Mönch from the Frankfurt School of Finance & Management also sees this dilemma: “It is a very difficult situation for the central bank. Some of these price drivers have little to do with demand effects.” Instead, the economy is more burdened on the supply side: by supply chain bottlenecks as a result of the pandemic or the Ukraine war, which affects energy prices. Traditionally, a central bank can have little effect.
In addition to the weak euro, which makes imports more expensive and further fuels inflation, there is the high debt of states in southern Europe, for which too quickly raised interest rates can become a burden. “The long low interest rates were not used well enough by some European states to reduce the debt ratios,” says Mönch. Fed rate hike effect into consideration too.
There is great scepticism in the financial markets as to how these countries can survive the interest rate turnaround, because the decision on the end of bond purchases and the announcement of the interest rate increase in June had already driven up the returns there. In order to support the heavily indebted states in turbulence in the bond market, the monetary authorities now agreed on a new crisis bond purchase program. Work on this had already been accelerated in June.
New anti-crisis instrument
The new “Transmission Protection Instrument” (TPI) tool is intended to help ensure that monetary policy can work evenly in the euro area and that the financing costs of the individual euro countries do not diverge. The yield gap – the spread – between government bonds from Germany and those of higher-indebted euro countries, especially Italy, had recently expanded. In other words, for countries like Italy, where the government crisis causes additional nervousness in the markets, it will be more expensive to get fresh money.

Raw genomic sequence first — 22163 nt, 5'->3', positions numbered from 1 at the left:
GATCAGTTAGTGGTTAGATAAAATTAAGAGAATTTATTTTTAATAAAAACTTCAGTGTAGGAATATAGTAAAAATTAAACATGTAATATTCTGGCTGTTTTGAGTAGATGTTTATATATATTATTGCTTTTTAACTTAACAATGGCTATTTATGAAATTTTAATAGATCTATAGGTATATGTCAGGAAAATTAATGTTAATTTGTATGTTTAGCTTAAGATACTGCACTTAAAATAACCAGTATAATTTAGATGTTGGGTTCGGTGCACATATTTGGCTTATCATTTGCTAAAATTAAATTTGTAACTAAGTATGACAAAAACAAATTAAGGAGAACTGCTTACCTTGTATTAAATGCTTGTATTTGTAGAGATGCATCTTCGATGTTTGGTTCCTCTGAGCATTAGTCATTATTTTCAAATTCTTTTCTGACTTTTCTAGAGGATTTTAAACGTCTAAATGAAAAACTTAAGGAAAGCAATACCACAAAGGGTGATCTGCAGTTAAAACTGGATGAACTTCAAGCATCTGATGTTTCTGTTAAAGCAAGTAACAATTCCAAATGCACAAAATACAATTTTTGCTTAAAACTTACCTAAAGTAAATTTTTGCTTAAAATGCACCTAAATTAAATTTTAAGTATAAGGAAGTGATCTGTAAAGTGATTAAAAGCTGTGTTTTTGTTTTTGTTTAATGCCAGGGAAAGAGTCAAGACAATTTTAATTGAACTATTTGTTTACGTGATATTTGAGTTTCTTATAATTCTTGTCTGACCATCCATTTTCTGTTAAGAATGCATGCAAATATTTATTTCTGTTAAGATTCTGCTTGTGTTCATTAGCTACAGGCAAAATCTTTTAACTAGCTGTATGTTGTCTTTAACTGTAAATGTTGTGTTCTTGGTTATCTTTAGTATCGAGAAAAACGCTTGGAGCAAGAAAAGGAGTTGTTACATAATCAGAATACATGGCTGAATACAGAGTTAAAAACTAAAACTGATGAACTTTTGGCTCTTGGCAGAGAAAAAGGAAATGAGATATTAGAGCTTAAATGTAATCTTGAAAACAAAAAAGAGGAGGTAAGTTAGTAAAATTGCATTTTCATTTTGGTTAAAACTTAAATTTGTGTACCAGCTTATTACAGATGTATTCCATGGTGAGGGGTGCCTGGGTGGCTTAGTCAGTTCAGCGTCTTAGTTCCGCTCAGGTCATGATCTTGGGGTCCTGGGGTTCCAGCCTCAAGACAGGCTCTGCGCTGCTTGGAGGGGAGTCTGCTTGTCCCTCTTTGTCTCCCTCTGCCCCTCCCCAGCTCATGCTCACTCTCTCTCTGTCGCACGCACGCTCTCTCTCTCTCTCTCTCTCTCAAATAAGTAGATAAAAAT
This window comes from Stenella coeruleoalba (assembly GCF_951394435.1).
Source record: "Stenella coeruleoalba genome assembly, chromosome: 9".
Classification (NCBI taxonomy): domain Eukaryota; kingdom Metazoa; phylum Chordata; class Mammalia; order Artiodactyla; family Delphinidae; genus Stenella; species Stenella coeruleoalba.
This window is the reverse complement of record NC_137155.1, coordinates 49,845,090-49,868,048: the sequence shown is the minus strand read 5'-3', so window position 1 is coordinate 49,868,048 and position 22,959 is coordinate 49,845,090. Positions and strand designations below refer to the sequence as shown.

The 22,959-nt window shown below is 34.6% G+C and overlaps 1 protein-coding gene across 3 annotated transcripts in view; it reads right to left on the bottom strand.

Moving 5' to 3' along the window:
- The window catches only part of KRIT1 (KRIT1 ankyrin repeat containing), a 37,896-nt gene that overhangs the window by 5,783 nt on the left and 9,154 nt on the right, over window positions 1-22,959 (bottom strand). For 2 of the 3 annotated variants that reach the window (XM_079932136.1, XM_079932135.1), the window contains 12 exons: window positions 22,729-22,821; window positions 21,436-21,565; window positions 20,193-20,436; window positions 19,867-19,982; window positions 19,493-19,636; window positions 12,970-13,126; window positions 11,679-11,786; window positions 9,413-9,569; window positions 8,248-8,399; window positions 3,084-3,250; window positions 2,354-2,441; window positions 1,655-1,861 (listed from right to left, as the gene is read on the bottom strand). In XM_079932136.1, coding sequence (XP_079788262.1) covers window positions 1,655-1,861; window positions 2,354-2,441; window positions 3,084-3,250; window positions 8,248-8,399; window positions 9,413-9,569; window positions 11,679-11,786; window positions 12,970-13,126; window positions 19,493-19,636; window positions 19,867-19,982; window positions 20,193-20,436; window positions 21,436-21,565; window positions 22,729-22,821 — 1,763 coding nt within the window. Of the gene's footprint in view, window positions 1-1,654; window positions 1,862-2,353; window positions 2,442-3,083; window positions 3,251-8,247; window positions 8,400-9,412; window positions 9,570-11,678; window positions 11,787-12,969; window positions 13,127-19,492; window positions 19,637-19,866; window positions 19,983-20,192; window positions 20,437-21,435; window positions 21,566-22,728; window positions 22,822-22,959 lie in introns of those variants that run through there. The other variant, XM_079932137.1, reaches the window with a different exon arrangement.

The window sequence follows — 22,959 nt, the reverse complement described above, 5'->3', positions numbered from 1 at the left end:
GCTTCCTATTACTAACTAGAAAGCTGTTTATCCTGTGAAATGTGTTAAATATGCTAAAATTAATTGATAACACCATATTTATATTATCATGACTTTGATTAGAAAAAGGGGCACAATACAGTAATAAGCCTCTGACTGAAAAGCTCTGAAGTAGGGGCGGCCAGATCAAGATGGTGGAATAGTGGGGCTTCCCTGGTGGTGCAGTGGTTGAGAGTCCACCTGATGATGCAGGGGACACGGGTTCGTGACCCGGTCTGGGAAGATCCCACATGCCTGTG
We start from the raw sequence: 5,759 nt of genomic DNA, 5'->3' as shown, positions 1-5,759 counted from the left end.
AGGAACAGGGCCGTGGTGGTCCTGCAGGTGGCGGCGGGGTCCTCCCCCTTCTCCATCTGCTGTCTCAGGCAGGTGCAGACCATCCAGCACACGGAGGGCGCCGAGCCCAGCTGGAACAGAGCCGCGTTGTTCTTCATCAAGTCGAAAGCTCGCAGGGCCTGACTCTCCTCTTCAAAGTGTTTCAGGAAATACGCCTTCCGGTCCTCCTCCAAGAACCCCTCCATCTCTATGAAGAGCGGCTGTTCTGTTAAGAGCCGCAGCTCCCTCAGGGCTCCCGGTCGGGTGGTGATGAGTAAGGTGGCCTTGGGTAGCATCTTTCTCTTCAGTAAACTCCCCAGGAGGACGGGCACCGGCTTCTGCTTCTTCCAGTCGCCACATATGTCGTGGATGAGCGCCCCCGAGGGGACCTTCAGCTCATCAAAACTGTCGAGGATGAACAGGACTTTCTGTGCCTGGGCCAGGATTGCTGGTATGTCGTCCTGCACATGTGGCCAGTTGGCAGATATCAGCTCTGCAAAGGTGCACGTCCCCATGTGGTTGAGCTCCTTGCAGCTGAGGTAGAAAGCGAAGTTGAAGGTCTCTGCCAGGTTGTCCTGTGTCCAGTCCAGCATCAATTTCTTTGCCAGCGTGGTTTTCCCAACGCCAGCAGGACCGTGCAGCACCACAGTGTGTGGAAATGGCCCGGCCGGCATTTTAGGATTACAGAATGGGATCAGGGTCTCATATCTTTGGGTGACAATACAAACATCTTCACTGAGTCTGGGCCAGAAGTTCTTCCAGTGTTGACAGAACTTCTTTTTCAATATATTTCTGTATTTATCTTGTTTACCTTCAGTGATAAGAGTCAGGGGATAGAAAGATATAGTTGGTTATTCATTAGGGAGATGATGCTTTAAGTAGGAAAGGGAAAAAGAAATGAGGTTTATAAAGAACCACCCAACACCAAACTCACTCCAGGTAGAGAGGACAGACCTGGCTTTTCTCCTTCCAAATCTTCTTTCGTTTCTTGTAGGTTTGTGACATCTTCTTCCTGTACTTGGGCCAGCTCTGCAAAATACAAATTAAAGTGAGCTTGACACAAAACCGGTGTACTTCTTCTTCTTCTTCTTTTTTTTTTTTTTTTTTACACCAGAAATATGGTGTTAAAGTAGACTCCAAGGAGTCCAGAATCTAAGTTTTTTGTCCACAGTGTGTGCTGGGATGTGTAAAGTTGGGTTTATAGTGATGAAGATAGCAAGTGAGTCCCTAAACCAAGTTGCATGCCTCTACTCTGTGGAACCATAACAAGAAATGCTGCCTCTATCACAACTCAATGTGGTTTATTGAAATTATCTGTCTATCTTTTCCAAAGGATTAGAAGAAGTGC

However, the uniformity of the Governing Council’s monetary policy is a prerequisite for the ECB to be able to fulfill its price stability mandate, the central bank explained. TPI has been created for specific situations and risks that could affect any state in the euro area.
The Governing Council will decide, if necessary and depending on certain indicators, whether the program will be activated for a country and what the scope will be. In addition, it is subject to several conditions, such as debt sustainability.”
I fear that the ECB cannot avoid using the program,” explains expert Wieland. Expectations are very high and investors in Italy in particular would demand a high premium in the government crisis. He sees TPI “highly problematic.”
After all, it is normal for higher-indebted states to have to pay higher interest premiums on the market in a tightening. In addition, the central bank has largely undermined the market over the past more than two years with its pandemic emergency purchase program, so that the premiums of the past two years do not reflect a market premium.